try{   // Some code here, such as array access, method call, or   // accessing a database}catch{   // Generic exception handler}

Creating Custom Exceptions

As a rule of thumb, you should always try to use the pre-defined exception types. However, sometimes creating your own custom exceptions has its advantages. Microsoft recommends deriving custom exceptions from the ApplicationException class rather than the System.Exception class. This allows you to differentiate between the exceptions your application throws and those that originate from within the runtime system.

Custom Exception Sample Code

A useful example of a custom exception (right or wrong) is one you'd use in a data access layer. When an exception occurs, including the offending SQL statement within the exception is typically useful to ensure that the exact SQL statement can be debugged. As an example, the following code creates a custom exception that allows you to include the SQL statement being executed. All you have to do is extend the ApplicationException base class to include your additional property:

using System;using System.Runtime.Serialization;namespace CodeGuru.ExceptionHandling{/// <summary>/// The exception that is thrown when the database layer returns a/// or error./// </summary>[Serializable]public class DatabaseException : ApplicationException{   private string _CommandText = "";   /// <summary>Get the SQL command text that caused the   /// exception</summary>   public string CommandText   {      get { return this._CommandText; }   }   /// <summary>   /// Constructor   /// </summary>   public DatabaseException()   {   }   /// <summary>   /// Constructor   /// </summary>   /// <param name="Message">Message that describes the current   /// exception.</param>   public DatabaseException(string Message) : base(Message)   {   }   /// <summary>   /// Constructor   /// </summary>   /// <param name="Message">Message that describes the current   /// exception.</param>   /// <param name="InnerException">System.Exception event that   /// caused the current exception.</param>   public DatabaseException(string Message,                            Exception InnerException) :                            base(Message, InnerException)   {   }   /// <summary>   /// Constructor   /// </summary>   /// <param name="Message">Message that describes the current   /// exception.</param>   /// <param name="SqlCommandText">SQL command text that caused   /// the exception.</param>   public DatabaseException(string Message, string SqlCommandText) :                           base(Message)   {      this._CommandText = SqlCommandText;   }   /// <summary>   /// Constructor   /// </summary>   /// <param name="Message">Message that describes the current   /// exception.</param>   /// <param name="SqlCommandText">SQL command text that caused   /// the exception.</param>   /// <param name="InnerException">System.Exception event that   /// caused the current exception.</param>   public DatabaseException(string Message, string SqlCommandText,                            Exception InnerException) :                           base(Message, InnerException)   {      this._CommandText = SqlCommandText;   }   /// <summary>   /// Constructor   /// </summary>   /// <param name="SerializationInfo">Holds the serialized object   /// data about the exception being thrown.</param>   /// <param name="StreamingContext">Contains contextual   /// information about the source or destination.</param>   protected DatabaseException(SerializationInfo SerializationInfo,                               StreamingContext StreamingContext) :                              base(SerializationInfo,                                   StreamingContext)   {   }}}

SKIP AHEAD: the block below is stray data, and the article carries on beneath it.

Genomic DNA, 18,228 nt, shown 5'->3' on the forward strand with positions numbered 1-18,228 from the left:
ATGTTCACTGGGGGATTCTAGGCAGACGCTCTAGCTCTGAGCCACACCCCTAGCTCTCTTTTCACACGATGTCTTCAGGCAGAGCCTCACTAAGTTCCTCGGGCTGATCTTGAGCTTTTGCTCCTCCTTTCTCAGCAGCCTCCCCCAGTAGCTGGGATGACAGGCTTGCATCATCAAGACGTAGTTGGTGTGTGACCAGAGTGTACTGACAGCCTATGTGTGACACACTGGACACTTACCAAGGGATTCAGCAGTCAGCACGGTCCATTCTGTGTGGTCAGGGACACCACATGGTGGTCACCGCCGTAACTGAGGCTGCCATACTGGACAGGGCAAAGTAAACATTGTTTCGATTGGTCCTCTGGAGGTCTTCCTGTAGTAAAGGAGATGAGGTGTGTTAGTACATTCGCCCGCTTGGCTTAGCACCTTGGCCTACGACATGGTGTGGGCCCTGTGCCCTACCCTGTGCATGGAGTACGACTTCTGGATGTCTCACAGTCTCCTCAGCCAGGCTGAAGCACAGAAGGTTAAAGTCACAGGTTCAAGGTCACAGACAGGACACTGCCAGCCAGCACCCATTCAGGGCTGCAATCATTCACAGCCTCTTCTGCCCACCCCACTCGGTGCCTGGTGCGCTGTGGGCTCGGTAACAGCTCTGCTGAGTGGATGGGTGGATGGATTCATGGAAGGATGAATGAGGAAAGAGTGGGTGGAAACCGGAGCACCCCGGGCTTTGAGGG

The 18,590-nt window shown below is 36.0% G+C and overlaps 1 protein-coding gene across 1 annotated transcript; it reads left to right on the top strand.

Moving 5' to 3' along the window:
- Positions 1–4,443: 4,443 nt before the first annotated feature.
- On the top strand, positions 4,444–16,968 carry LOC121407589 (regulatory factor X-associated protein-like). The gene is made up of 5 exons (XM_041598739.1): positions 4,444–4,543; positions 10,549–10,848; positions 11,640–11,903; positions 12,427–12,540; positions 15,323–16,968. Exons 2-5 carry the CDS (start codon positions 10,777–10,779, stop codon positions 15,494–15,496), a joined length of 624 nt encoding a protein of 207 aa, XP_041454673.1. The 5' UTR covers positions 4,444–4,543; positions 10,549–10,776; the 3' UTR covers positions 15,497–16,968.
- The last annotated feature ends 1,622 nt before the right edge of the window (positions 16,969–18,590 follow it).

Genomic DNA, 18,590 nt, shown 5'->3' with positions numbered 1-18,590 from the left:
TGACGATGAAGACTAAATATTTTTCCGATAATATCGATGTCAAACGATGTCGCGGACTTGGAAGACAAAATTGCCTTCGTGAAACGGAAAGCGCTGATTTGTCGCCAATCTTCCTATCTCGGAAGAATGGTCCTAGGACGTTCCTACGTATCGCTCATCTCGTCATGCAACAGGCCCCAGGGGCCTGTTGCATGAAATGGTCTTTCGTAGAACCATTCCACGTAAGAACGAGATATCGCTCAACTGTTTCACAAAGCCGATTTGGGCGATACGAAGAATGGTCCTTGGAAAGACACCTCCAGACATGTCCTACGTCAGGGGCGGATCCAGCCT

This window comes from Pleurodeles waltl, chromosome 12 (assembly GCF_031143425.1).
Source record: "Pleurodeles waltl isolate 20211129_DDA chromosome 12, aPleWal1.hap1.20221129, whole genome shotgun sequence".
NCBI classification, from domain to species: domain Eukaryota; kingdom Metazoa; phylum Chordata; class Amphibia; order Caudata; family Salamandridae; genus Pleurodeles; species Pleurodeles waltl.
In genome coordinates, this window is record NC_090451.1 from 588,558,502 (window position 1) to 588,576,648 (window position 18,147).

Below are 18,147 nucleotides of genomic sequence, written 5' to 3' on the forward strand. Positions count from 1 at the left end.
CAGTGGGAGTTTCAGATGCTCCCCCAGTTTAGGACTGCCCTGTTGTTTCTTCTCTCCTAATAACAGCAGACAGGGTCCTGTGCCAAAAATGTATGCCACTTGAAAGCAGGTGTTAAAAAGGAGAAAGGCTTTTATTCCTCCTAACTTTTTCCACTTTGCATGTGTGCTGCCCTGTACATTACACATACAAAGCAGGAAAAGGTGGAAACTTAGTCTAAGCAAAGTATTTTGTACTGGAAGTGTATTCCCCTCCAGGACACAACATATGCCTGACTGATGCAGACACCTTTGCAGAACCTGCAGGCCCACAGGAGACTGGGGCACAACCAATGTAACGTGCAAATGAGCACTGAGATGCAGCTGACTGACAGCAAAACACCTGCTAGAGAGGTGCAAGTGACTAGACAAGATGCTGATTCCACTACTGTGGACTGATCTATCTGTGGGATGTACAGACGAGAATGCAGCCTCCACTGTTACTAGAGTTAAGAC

Now that you've defined your custom exception class, you can use it. The following sample code tries to connect to a database (SQL Server with the Northwind database) and execute a SQL statement:

SqlConnection connection = new SqlConnection(   "Server=localhost;Database=Northwind;Integrated Security=false;    User Id=sa;Password=;");System.Text.StringBuilder sqlStatement =    new System.Text.StringBuilder("SELECT * FROM FakeTable");try{   SqlCommand dbCommand = new SqlCommand(sqlStatement.ToString(),                                         connection);   dbCommand.CommandType = System.Data.CommandType.Text;   SqlDataAdapter adapter = new SqlDataAdapter(dbCommand);   System.Data.DataSet data = new System.Data.DataSet();   adapter.Fill(data);}catch( SqlException exception ){   throw new DatabaseException(      exception.Message, sqlStatement.ToString(), exception);}finally{   if( connection != null ) connection.Dispose();}